For some, the new project offered the possibility of getting rid forever of what they saw as the superstition and oppression of Christian teaching. Although many were circumspect about how they spoke about faith, yet they were convinced that new knowledge and understanding meant that Christian teaching was no longer believable. Some, such as Voltaire, went as far as to denounce it as positively harmful, while others simply argued that, with the rise of a new and better understanding, God was no longer needed as an explanation. David Hume, for example, a Scottish thinker argued that since, with scientific developments much that had been inexplicable was now clear, so “miraculous” explanations were not necessary. He went further and argued that since miracles were, in their nature, unrepeatable, they were also unprovable, and so should be excluded from any rational explanation of the world.

Not all Enlightenment thinkers wanted to rule out the possibility of God entirely. For those who wanted to develop a “rational” approach to faith, there were two directions that emerged. One is the position of the “Deists”; that is, those who believed in a god who created the universe, and then stepped back to let it operate according to natural laws built into the mechanism. One image they used was God as “watchmaker”; one who created a “machine”, but was not involved in it afterwards.

The debates that still happen, for example, about the nature of the creation stories, or how the account of the flood in Genesis chapter 7 have their origins in the questions of “scientific enquiry” and the presumption that the only truth is scientific truth.

Another approach was to separate thought and feeling as ways of “knowing”. Blaise Pascal, another French philosopher, was one who voiced this particularly effectively, in his book called Pensees“The heart has its reasons which reason knows nothing of... We know the truth not only by the reason, but by the heart."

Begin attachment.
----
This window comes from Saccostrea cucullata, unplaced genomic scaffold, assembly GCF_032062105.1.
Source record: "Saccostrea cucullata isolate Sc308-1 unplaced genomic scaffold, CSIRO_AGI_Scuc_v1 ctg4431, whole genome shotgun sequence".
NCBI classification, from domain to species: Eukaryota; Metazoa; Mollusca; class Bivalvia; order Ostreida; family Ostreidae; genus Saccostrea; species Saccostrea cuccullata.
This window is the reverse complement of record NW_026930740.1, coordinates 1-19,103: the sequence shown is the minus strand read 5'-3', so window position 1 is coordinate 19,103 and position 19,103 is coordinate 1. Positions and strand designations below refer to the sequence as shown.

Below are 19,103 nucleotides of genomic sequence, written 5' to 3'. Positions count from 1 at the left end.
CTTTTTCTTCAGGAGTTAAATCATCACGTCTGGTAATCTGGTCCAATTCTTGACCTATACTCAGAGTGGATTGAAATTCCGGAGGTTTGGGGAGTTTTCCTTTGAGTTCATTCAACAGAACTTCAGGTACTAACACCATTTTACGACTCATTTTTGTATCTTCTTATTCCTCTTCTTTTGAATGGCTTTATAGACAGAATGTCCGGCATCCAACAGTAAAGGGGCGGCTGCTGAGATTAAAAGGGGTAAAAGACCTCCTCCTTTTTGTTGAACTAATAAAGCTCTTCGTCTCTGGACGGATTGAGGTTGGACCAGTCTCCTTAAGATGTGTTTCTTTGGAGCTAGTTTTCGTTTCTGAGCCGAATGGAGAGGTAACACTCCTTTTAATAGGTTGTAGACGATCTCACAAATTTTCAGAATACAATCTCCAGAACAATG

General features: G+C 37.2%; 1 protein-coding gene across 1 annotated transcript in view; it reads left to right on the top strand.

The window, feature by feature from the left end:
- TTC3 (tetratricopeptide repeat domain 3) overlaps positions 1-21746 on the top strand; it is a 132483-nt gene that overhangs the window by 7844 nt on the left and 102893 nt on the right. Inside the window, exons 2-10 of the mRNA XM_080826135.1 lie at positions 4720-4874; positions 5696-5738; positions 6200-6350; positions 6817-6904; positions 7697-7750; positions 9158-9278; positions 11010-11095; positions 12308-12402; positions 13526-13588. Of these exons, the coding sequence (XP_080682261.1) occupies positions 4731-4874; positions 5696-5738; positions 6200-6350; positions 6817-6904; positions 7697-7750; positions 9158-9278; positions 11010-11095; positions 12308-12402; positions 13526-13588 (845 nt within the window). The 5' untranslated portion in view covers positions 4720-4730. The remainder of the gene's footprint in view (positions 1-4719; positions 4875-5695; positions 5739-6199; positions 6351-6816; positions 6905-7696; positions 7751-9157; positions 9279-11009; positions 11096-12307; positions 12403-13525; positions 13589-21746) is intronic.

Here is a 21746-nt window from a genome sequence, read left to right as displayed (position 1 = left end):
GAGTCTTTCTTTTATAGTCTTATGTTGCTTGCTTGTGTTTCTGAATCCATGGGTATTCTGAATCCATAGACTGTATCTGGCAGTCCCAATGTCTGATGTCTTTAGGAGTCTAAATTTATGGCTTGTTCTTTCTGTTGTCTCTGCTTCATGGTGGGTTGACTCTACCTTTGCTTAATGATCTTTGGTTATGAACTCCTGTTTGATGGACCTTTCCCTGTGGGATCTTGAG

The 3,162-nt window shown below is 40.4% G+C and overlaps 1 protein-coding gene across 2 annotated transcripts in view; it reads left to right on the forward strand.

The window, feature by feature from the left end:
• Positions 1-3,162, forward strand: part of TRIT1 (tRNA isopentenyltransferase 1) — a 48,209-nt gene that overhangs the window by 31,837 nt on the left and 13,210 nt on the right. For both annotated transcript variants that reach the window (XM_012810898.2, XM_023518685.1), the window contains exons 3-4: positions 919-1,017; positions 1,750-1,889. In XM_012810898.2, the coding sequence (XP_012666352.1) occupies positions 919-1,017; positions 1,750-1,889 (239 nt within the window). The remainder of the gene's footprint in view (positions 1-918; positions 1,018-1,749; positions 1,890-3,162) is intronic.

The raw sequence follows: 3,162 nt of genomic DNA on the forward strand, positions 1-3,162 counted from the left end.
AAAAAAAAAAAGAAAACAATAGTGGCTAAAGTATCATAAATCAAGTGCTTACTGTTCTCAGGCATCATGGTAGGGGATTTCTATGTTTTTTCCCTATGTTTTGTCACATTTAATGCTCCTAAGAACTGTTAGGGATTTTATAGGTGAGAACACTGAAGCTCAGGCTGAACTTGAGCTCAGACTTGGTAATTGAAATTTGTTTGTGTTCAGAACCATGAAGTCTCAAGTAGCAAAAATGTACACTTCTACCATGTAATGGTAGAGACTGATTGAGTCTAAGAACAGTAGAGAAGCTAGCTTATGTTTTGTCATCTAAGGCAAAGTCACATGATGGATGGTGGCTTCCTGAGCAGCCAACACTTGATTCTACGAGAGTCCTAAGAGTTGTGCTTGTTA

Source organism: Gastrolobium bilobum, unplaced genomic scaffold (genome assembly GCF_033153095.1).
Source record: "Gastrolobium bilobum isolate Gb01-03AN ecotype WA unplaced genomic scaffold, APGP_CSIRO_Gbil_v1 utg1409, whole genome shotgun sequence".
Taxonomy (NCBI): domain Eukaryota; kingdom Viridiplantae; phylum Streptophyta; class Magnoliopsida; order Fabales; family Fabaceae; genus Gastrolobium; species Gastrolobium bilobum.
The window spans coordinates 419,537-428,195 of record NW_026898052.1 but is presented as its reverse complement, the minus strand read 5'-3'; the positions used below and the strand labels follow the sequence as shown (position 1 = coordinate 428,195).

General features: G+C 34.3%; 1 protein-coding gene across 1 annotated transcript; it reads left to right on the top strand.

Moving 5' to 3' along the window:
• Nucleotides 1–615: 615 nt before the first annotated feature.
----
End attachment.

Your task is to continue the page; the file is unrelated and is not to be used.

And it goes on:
His argument was that there is more to being human than our minds, and more ways of knowing than the new scientific one. This way of approaching faith was to become particularly important in the next century as other theologians took it up, and developed theology more as a commentary on human responses to God, and ways of understanding the humanity of Jesus, and were less interested in the ways of talking about God that had dominated until the 17th c.

Among those who remained convinced of the historical truth of a traditional approach to Christian faith, the impact of Enlightenment ways of thinking were also felt. For example, with the development of an approach to truth as that which can be demonstrated scientifically – and therefore as being something apart from and unaffected by the thinker, there developed an approach to the Bible that sought to “prove” it as true in the same way. The debates that still happen, for example, about the nature of the creation stories, or how the account of the flood in Genesis chapter 7 have their origins in the questions of “scientific enquiry” and the presumption that the only truth is scientific truth.

The theological movement we know as “evangelicalism” also has its roots in this new approach. Evangelical theology as it developed in the 18th century shifted the attention away from some of the soul-searching that had marked 17th Puritanism, which encouraged people to ask continually whether they were saved, and instead offered what was a form of “experimentation” by which people could know; did they believe? did they live according to their faith? were they involved in the Christian community? If they could answer yes to these questions, then they could trust they were saved – regardless of how they felt at any particular time. This was effectively an experiment whose results could be trusted.

One of the most significant results of the Enlightenment approach to thinking was to separate humanity from the rest of the world; to set up a way of understanding that placed the human observer and experimenter on one side, and the world (including, in this approach, God) on the other side as an object to be examined, described, defined and understood. This was a very different way of knowing and experiencing existence, and its thought patterns and assumptions still shape much of how we function today.